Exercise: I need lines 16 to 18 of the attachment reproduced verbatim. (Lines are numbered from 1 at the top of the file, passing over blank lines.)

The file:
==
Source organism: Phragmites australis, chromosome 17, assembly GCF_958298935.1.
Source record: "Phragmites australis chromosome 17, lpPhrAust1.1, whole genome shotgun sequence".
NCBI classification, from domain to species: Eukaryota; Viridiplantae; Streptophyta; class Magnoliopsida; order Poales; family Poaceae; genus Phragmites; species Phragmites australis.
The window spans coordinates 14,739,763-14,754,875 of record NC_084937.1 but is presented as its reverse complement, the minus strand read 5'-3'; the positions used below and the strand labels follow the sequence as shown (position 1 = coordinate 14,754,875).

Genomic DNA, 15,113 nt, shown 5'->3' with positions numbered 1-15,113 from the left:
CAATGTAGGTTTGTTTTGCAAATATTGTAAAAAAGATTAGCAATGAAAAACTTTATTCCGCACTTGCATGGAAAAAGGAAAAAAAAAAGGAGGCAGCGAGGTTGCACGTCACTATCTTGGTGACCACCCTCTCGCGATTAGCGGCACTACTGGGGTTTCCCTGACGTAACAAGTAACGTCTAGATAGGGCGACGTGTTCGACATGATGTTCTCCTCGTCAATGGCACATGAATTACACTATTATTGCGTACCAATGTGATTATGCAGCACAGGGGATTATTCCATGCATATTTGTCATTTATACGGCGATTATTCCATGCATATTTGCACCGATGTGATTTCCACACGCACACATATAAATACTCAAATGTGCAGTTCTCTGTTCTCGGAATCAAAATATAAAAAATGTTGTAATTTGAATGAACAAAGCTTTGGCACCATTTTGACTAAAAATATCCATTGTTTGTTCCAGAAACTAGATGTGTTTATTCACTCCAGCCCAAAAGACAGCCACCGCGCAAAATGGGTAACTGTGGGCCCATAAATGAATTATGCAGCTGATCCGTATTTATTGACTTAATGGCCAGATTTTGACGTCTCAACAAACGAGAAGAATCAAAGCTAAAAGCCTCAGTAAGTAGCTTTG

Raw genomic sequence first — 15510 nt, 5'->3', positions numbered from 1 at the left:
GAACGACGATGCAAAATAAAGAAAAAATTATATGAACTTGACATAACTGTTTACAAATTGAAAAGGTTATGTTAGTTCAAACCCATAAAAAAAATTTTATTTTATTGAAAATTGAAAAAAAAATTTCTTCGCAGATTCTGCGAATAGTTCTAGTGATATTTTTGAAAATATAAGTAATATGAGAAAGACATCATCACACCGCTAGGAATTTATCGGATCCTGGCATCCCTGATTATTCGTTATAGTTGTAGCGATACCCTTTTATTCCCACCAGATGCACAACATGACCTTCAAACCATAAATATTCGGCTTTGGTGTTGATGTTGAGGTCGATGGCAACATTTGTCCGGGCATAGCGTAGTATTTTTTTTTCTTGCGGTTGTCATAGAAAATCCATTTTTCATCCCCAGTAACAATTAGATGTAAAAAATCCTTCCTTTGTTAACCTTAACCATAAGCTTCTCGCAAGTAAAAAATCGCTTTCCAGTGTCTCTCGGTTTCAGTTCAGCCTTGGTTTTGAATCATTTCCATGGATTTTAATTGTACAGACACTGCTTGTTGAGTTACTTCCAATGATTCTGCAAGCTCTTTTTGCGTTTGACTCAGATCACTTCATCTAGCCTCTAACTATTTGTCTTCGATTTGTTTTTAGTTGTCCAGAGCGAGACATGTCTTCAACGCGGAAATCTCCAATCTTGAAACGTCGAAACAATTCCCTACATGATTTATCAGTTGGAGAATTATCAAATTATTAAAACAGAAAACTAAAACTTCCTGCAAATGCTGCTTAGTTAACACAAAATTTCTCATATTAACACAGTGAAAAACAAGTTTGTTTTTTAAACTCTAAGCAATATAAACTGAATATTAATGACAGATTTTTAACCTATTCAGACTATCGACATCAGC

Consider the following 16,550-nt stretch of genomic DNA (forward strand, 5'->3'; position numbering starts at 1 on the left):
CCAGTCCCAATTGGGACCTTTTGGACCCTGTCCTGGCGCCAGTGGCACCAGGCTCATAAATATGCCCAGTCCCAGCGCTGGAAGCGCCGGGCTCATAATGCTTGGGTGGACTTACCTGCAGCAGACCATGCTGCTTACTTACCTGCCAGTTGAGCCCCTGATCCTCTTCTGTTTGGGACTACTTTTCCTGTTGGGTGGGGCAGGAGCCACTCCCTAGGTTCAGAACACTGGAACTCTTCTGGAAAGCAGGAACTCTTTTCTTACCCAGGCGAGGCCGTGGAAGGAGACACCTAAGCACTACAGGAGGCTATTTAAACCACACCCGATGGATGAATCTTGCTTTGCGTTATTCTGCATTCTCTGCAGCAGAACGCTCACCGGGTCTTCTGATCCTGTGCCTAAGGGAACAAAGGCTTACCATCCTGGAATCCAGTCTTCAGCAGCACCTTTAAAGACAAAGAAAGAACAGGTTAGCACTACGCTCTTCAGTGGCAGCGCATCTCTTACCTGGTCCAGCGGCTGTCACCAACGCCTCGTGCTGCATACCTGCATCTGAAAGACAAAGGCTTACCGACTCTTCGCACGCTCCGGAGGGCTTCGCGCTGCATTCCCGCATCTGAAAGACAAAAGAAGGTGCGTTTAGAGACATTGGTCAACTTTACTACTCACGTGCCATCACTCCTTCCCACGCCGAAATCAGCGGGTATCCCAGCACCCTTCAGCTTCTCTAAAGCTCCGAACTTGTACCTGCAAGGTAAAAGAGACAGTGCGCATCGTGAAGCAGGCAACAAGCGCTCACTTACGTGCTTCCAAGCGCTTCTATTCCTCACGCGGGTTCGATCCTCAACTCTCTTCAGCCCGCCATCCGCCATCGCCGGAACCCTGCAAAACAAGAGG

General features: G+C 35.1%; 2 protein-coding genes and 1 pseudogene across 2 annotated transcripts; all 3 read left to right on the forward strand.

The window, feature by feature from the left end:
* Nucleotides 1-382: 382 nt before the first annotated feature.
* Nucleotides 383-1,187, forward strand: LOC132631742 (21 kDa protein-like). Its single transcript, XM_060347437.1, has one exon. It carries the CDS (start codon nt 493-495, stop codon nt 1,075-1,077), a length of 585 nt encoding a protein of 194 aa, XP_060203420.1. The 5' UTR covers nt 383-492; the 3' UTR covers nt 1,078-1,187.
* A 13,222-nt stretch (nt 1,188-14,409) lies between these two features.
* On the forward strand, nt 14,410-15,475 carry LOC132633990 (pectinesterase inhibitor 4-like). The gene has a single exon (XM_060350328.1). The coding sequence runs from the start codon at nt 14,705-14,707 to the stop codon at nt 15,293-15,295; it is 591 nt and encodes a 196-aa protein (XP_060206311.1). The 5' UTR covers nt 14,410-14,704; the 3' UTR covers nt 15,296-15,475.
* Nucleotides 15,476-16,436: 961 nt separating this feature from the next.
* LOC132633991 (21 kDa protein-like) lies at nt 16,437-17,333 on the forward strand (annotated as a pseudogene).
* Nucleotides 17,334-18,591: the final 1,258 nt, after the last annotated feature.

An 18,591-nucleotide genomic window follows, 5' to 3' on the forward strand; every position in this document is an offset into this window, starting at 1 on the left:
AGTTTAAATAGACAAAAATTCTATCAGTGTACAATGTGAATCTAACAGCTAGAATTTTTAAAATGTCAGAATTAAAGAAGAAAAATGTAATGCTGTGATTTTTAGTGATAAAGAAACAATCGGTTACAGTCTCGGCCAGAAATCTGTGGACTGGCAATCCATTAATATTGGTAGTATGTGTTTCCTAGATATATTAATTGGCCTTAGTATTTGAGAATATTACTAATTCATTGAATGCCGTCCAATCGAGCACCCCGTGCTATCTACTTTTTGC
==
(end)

* On the forward strand, nt 14,410-15,475 carry LOC132633990 (pectinesterase inhibitor 4-like). The gene has a single exon (XM_060350328.1). The coding sequence runs from the start codon at nt 14,705-14,707 to the stop codon at nt 15,293-15,295; it is 591 nt and encodes a 196-aa protein (XP_060206311.1). The 5' UTR covers nt 14,410-14,704; the 3' UTR covers nt 15,296-15,475.
* Nucleotides 15,476-16,436: 961 nt separating this feature from the next.
* LOC132633991 (21 kDa protein-like) lies at nt 16,437-17,333 on the forward strand (annotated as a pseudogene).